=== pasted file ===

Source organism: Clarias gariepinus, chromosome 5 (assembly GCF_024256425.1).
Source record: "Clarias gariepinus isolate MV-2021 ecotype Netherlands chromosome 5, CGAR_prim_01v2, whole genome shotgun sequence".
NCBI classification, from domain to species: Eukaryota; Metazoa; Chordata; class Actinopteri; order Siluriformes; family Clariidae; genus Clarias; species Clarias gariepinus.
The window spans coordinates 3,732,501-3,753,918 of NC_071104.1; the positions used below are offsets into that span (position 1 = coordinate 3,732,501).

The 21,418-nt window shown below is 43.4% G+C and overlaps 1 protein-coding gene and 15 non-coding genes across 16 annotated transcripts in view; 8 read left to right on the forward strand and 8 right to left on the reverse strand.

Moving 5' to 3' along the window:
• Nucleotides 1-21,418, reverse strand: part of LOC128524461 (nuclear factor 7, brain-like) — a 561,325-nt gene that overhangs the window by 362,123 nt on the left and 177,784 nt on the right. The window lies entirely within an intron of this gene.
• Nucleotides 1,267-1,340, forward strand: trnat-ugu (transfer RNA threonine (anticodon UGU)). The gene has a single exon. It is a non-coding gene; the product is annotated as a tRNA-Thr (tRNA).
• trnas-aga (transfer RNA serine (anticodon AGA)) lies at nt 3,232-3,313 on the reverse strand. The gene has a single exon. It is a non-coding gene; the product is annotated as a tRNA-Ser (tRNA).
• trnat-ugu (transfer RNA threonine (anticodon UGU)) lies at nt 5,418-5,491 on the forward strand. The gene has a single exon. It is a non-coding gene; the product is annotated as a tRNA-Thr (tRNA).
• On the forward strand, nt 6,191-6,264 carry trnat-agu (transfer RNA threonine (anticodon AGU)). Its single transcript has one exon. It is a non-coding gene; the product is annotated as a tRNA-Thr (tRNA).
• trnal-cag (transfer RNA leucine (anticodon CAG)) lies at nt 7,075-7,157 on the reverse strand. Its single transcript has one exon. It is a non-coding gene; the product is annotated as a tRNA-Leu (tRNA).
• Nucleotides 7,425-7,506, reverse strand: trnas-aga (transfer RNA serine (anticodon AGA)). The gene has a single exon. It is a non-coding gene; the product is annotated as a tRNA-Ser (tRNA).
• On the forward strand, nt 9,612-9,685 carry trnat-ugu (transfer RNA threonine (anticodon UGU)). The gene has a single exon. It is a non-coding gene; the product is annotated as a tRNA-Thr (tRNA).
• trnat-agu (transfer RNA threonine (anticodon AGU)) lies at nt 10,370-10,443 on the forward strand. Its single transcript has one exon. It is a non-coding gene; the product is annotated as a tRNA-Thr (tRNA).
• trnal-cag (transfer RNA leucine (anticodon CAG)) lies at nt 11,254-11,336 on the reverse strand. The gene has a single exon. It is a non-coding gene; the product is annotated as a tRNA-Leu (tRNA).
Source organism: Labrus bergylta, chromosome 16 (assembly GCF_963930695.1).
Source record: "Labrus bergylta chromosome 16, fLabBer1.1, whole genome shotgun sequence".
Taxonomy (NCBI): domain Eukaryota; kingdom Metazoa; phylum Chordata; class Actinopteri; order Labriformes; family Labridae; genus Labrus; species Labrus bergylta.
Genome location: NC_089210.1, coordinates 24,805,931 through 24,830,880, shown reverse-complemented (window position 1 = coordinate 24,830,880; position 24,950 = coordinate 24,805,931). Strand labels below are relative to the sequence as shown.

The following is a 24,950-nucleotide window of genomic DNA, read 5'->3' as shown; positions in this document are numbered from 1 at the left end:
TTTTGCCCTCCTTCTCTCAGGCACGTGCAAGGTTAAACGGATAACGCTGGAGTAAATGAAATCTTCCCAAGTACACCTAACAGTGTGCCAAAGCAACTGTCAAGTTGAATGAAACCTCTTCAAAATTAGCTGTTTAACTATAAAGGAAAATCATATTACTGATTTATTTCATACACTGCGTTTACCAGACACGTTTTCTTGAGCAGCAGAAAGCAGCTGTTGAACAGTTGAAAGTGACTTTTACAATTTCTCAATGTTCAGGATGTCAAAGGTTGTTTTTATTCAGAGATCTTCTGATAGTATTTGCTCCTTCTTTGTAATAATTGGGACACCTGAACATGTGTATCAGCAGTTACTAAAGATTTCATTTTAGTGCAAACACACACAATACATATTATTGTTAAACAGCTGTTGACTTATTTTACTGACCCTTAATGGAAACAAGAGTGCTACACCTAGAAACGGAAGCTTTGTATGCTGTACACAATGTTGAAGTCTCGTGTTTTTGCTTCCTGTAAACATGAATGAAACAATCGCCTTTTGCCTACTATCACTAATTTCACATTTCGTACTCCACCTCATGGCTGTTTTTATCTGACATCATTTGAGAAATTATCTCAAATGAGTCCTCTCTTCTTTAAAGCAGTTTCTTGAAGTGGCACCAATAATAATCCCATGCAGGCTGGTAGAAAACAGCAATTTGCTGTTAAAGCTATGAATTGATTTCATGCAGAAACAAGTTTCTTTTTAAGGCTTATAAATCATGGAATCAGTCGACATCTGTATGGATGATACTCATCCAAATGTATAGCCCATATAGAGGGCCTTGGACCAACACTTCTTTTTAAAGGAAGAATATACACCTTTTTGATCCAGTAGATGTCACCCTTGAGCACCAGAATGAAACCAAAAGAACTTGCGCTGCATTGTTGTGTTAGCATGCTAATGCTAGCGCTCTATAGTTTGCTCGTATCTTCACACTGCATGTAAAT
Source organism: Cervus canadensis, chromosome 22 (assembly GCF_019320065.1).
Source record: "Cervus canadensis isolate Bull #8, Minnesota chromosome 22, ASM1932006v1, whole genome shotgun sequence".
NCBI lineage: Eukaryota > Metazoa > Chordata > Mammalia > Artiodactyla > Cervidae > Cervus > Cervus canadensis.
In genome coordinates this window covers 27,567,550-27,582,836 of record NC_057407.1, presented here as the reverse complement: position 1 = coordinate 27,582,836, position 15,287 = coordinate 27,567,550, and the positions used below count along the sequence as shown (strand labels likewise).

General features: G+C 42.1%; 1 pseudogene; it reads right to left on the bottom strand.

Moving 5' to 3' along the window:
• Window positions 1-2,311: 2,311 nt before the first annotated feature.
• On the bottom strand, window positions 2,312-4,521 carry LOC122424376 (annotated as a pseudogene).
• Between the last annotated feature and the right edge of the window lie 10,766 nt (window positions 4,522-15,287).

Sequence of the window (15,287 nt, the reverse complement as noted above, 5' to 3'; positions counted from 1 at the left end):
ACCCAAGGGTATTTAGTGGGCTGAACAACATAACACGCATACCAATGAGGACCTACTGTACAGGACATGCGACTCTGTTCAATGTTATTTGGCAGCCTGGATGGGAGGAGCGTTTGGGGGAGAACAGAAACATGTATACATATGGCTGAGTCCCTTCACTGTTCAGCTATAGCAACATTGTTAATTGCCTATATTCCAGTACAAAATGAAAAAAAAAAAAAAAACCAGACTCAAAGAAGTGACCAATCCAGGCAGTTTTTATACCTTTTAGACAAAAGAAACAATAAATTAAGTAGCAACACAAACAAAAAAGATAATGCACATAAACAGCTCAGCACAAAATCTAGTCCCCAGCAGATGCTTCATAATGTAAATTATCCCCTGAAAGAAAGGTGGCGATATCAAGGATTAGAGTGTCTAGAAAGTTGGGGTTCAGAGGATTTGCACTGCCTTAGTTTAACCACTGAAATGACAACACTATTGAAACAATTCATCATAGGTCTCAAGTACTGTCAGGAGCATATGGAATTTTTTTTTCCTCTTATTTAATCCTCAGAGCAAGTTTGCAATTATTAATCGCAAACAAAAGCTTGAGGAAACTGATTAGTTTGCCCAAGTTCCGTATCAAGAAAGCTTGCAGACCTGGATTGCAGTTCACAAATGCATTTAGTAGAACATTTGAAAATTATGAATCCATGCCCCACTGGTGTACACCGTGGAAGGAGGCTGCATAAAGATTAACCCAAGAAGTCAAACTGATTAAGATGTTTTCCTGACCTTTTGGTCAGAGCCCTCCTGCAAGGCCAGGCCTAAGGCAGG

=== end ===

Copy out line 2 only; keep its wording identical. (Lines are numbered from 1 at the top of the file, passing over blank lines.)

Source record: "Clarias gariepinus isolate MV-2021 ecotype Netherlands chromosome 5, CGAR_prim_01v2, whole genome shotgun sequence".